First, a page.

A key component of wildlife photography is to know you subject (KYS). Knowing more about your subject will allow you to preempt situations and shots rather than reactively taking them. It will allow you to give more meaning to you images as you understand the significance of a situation better and will help you produce more individual images.
The following questions are designed to help in this situation, so great images can be created and no harm done. This is were Shreejata Gupta came in, my local monkey expert, who kindly helped us to Know Your Subject (KYS)! :) I hope you can use this information to get better images!
Read about Shreejata and her research here...
Bonnet macaques Macaca radiata
How dangerous is the subject (0-10, 0 being a fluffy bunny, 10 being a rabid werewolf)?
Not dangerous at all, until you show them food! You have to be very careful around them though, as they are extremely agile and sneaky.
What is considered a safe distance to the subject?
There is no point in trying to keep a distance from monkeys, as they would approach you.
What are the ‘warning signs’ or situations that means it’s time to leave?
If they rush to you, show bared teeth (usually males), open their mouth in a round shape and growl – these are signals to back off.
How do you leave/escape safely?
If they show aggression, never run away. Just avoid eye contact.
What precautions are necessary in order to stay safe?
Don’t wear sunglasses around them. They want to see your eyes to gauge your motivation. Also, avoiding eye contact helps.
How do you know if you are stressing the subject and what is the appropriate response?
They will stop doing their usual business whatever they were doing, appear visibly restless, sometimes threat. Better to leave the ground slowly and steadily without eye contact. Never ever feed them. That induces stress in the monkeys to the extent of altering their social organisation, making them vulnerable to other threats.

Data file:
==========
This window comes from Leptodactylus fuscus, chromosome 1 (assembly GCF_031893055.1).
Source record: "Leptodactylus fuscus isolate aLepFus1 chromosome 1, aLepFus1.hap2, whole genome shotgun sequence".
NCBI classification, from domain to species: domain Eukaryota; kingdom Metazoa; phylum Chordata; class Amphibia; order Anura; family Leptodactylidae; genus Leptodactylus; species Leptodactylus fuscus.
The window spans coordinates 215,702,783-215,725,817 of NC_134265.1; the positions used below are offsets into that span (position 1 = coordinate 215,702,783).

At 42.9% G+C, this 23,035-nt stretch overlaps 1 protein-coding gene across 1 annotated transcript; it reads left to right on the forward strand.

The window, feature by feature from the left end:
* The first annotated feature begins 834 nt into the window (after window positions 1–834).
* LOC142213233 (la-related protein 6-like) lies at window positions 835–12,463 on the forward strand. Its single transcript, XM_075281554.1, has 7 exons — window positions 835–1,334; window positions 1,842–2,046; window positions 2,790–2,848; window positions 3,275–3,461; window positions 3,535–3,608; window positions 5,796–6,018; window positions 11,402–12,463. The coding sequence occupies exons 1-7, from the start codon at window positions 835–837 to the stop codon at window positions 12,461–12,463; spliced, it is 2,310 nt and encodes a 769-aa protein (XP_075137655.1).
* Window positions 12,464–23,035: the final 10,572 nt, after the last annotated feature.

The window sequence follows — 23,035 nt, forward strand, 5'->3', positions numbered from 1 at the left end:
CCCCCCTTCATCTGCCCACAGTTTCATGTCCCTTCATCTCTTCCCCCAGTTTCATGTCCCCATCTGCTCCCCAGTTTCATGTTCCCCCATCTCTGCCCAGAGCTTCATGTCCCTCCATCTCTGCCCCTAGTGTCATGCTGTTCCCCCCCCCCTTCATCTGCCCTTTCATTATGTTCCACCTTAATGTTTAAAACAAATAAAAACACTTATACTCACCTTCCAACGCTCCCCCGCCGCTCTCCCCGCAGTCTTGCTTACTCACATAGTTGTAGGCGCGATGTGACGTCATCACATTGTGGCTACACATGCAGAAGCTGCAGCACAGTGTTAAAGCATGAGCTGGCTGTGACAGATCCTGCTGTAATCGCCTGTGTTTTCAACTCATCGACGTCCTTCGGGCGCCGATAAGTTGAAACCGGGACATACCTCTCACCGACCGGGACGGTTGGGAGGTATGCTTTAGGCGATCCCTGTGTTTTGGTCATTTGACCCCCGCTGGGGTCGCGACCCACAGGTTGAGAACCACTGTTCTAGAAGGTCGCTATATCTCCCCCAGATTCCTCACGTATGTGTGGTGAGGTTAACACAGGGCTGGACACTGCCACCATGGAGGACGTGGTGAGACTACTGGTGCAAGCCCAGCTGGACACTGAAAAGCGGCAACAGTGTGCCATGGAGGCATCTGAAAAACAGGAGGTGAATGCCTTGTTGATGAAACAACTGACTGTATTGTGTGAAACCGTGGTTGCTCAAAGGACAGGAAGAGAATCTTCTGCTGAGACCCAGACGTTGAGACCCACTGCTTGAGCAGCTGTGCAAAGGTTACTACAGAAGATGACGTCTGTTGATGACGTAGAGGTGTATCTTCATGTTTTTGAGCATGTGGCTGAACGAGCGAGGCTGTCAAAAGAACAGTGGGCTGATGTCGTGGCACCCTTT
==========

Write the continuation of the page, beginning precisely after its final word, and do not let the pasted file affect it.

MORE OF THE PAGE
Is there anything in particular we should not do (e.g. eye contact)?
Avoid eye contact and never feed.
How common is the subject or is it rare?
Very common in southern India only.
When are they most active? Time of day/season?
Throughout the year, usually 0600 am to 1800 pm.
How and where do you find them? Tips for spotting them?
All along the highways, tourist spots, villages (unfortunately).
What is the best way to approach the subject, if at all, as not to disturb it?
Approach as if you are not interested in them. Usually most of them are habituated to humans already.
How close can we typically expect to get to the subject?
As I said, it does not depend on you. They will choose to come towards you, anyway.
What kind of behaviours and situations would one expect to see and how would we recognise them?
Grooming, where they sit together and take out ticks from one another, Hugging and greeting grunts when meeting each other, huddling when they sleep, juveniles engage in various play activities, severe fights among males and females as well.
What behaviours/situations are considered rare and we should look out for?
Nothing in particular as such, if not encountering an inter-troop fight. Also, if not watching a wild boar hunt down a macaque and eat it alive.
What are their biggest threats? E.g. poaching, human-conflict, disease, habitat loss etc…
Human induced food provisioning.
Is there anything else we should know?
Monkeys are cool!